"It's uncomfortable to say that for many people here, your work has caused harm. Has caused harm," she said.
Steinbeck repeated she was "uncomfortable" by Duncan's appearance on campus and kept asking, "Is the juice worth the squeeze?"
When Duncan asked her what that meant, he didn't understand, she replied, "I mean is it worth the pain that this causes and the division that this causes? Do you have something so incredible important to say about Twitter and guns and COVID that that is worth this impact on the division of these people who have sat next to each other for years, who are going through what is the battle of law school together, so that they can go out into the world and be advocates. And this is the division it's caused."
When recalling the incident to the Free Beacon, the judge described it as a "bizarre therapy session from hell."
Duncan wasn't given the opportunity to continue with his lecture. After a hostile question and answer session, he was escorted out the back door by U.S. Marshals who were there to protect him, according to the outlet.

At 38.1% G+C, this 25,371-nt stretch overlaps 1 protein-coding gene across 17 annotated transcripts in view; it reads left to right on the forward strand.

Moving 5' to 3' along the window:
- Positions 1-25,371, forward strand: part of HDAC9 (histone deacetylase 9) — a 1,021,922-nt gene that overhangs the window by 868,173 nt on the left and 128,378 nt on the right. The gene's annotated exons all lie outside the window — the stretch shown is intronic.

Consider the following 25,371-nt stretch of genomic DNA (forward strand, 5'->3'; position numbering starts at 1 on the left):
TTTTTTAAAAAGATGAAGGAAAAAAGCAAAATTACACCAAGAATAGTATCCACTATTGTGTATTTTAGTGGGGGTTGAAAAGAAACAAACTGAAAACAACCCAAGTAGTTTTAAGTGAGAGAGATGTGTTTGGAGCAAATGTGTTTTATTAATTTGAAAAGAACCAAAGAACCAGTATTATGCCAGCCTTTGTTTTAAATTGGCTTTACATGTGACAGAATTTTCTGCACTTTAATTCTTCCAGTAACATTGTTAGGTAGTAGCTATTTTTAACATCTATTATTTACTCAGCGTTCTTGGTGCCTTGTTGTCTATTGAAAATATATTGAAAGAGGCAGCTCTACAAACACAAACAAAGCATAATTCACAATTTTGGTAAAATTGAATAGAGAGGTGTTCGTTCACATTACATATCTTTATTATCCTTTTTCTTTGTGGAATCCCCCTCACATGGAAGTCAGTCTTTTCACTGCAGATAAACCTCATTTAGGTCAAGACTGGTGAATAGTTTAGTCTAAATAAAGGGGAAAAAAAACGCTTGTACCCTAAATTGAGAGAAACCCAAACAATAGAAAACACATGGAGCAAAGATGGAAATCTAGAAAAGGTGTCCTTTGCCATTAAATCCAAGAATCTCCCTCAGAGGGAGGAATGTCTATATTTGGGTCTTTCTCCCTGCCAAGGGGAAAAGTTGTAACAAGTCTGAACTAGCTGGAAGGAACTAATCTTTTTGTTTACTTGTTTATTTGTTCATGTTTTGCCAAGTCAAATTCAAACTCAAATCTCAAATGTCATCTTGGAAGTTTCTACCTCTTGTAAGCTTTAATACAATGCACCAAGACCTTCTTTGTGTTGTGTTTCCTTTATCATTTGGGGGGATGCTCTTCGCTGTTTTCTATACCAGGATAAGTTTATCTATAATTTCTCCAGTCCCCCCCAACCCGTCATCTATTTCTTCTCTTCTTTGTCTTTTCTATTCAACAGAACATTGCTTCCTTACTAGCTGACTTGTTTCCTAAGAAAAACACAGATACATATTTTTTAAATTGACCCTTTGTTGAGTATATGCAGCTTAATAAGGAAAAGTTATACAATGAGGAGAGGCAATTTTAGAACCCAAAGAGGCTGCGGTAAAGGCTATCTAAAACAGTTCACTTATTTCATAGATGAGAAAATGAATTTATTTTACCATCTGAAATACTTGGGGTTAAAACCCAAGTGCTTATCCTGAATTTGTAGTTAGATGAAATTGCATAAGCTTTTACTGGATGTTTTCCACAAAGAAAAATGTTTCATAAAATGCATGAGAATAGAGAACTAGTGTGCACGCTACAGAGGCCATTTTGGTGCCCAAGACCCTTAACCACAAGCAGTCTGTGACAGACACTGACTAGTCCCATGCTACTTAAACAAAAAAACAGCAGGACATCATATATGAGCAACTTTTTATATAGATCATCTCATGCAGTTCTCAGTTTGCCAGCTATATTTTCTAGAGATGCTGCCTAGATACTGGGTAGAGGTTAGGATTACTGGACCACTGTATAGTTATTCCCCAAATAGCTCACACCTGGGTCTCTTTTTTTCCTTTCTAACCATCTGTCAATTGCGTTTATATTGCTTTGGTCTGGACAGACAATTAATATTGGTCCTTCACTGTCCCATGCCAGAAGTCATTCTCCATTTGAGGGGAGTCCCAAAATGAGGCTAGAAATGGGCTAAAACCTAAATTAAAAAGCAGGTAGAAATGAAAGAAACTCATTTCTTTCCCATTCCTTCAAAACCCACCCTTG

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In a commentary for The Daily Signal, GianCarlo Canaparo, a senior legal fellow at The Heritage Foundation, wrote, "It seems that the protesters targeted Duncan because they perceive the judge as being hostile to progressive social causes."
Canaparo noted the National Lawyers Guild, a left-wing group that helped to organize the protest, wrote, "Duncan's record, jurisprudence, views, and personal conduct are beyond 'disrespectful': they are as antithetical to the social justice mission of NLG as it is possible to be."
"To date, no protester, Stanford administrator, or defender of their actions has argued that any of Duncan's rulings were legally wrong. Rather, according to the National Lawyers Guild, its contempt for him stems from a 'strong moral commitment' to progressive politics," the senior legal fellow wrote.
Judge Duncan later said nobody should feel sorry for him. He said he felt bad for the Federalist Society group who invited him to speak.